The Memorial Steps and the men who built them
Compiled by Wendy Talbot and Jenny Moloney
Coming out of the war years, there was a need to provide a fitting war memorial at the school to commemorate the service and sacrifice of students and staff. It was decided to construct a series of steps that would create an impressive front entrance to the school.
The feature, to be known as the Memorial Steps, was mostly funded by donations from ex-students and fundraising by the Mother’s Club, Men’s Auxiliary and other school-based groups. Since their construction in 1956, many individuals have made their way up and down the steps into and away from ‘The School on the Hill’.
Working on the project was Ken Smith, who had been a student at Bendigo High School, graduating in June 1948, at the age of 14. Ken had moved directly into an apprenticeship with James Michell & Sons, a local building and construction company after seeing an advertisement for the job in the paper.
It was a time when the key priority for young people was to secure work, rather than pursue a particular career pathway – the training came AFTER securing a job.
Ken went to Business College at the School of Mines at night during this time for book keeping, typing and woodwork. It was called a Bound Apprenticeship, with the apprentice paying 10 shillings a term for two nights a week trade training for a set period of time. Ken’s father wasn’t keen on him being employed in this way because he wasn’t sure Ken was set on a future in building and construction. He thought he might end up farming.
The job of constructing the Memorial Steps came to James Michell & Sons, run by Ralph Michell. The company operated out of a site at 58 Queens St. Ralph’s father had set up the business at the time of the Depression. Ralph (b. 23rd June, 1920) had commenced his work life at the age of 13, after schooling at Long Gully, Violet Street and Camp Hill (which was operating as an elementary school). Ralph was keen to put Ken on, as Ken’s father had worked for Ralph’s.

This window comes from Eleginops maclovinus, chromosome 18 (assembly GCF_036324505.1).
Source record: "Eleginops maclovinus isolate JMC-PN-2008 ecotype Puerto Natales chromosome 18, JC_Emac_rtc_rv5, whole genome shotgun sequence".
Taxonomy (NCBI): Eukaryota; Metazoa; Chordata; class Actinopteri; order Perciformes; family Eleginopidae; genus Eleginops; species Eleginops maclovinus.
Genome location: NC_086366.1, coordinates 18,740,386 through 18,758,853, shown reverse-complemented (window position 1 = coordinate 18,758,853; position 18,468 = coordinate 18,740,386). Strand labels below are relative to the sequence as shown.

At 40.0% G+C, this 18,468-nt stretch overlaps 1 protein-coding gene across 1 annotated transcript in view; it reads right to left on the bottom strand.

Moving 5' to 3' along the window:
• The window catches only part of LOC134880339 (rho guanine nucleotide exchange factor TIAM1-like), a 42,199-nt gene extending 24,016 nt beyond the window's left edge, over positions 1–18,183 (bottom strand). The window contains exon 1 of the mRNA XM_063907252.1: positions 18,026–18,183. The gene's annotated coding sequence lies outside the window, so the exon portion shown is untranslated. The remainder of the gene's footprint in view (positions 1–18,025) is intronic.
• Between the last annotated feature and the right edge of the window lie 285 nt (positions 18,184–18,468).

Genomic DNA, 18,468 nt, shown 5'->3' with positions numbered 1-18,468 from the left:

Both Ken and Ralph remember the raw site for the Memorial Steps as being a very steep incline, with rocks, moss and fill making it an extremely unstable area. The site required three months of work to stablise the underpinnings to stop the whole structure moving down the hill. The piers went down to ten feet, all done before the days of modern machinery. Back breaking hard manual labour was needed to make all the stages happen. Concrete had to be mixed and transported on-site; there was no ReadyMix service to assist! Both men are confident that there was nothing unusual or notable buried under the steps.
Ralph served in World War II from 1942 to 1945, with six months in the Middle East and two years in New Guinea. It was when he came back from the war that he took over his father’s business. When asked whether there was a sense of occasion about building the Memorial Steps, Ralph said that it “really just a job to be completed”.
“In those days there was no sense of heritage,” he said. “Things were built and things were demolished, then the next job got done. Value is only seen in hindsight; developed through use, connections and traditions.”
This has certainly been true for the Memorial Steps and they way they have become part of the tradition of the school and its community.
During the building of the steps, Ralph employed all types of building and construction workers, including bricklayers, cabinet makers, and general labourers.
”All up there would have been about 31 ongoing employees on the payroll,” he said.
His brother, James Michell Jnr, also worked for him and it was he who was in charge of the project at Bendigo High School. The brickwork and the gates were also completed by the company – the bricklayer was Peter Crawford.
The company and the two men completed some other notable construction jobs about Bendigo. An easily identifiable one being the Beaurepaire Tyre Services Pty. Ltd. garage, erected in Hargreaves Street in 1958 (now the Good Loaf bakery)
Ken worked for Ralph for 13 years before moving on to form his own business. He and Ian Ross, who also worked on the Memorial Steps project, set out on their own and secured many jobs.